My Uncle Joe

80 years ago today, on 6th June 1944, my Uncle Joe was at Sword Beach, it was D. Day.

He enlisted at the age of seventeen (1939), into the Grenadier Guards, then transferred to the Special Service Unit, which later became No. 4 Commando (Lord Lovatt’s Unit).

During his service, he took part in several reconnaissance’s in France and Holland, (together with the Canadian Commandos), on the raids on the French coast, St Nazaire, Boulogue and Dieppe, the D-Day Landings at Ouistreham (Sword Beach), and the attack and capture of Flushing”.

Joe is front right carrying wounded soldier with Paddy on the left, on ‘D’ Day 6th June 1944.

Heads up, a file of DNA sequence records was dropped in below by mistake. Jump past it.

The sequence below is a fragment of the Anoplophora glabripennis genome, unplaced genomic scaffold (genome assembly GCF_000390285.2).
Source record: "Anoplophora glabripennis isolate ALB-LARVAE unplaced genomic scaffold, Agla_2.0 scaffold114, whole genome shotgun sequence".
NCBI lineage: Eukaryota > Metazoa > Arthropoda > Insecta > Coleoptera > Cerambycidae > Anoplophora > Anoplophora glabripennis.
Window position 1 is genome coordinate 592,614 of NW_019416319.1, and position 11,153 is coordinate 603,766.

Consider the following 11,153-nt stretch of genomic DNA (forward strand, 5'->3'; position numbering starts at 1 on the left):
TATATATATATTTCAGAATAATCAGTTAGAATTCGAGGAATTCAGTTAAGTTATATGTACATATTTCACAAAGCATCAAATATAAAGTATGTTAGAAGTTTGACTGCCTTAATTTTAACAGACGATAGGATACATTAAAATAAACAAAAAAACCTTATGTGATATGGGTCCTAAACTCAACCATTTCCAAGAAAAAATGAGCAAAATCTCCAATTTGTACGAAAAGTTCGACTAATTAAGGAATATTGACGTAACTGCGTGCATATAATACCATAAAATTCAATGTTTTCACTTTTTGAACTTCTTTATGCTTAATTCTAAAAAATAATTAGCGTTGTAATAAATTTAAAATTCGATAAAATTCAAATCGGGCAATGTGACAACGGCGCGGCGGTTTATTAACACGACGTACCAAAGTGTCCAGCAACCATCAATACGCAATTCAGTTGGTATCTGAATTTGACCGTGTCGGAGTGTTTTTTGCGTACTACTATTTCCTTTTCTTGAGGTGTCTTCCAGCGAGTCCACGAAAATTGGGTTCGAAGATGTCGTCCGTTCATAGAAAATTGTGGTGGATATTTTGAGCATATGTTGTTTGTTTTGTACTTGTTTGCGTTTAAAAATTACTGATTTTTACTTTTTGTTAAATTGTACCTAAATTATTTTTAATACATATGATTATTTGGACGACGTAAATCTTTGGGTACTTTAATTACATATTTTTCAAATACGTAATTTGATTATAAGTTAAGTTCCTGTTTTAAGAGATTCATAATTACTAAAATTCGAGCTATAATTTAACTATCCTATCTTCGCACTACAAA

Arriving home on leave after one such raid, he had a bullet hole through his khaki balaclava and his hands were badly gashed from barbed wire. Mother gave him a huge hug, so happy and relieved to see her son home and all in one piece. 

Joe survived the War was mentioned in Despatches and received the ‘Croix de Guerre’. (English translation: Cross of War) as a military decoration of France. It was first created in 1915 and consists of a square-cross medal on two crossed swords, hanging from a ribbon with various degree pins.

The Croix de guerre may either be awarded as an individual or unit award to those soldiers who distinguish themselves by acts of heroism involving combat with the enemy. The medal is awarded to those who have been “mentioned in despatches“, meaning a heroic deed or deeds were performed meriting a citation from an individual’s headquarters unit).

Excerpt taken from ‘The Publican’s Daughter’ relating to a family’s experience in London during a difficult period of history.  

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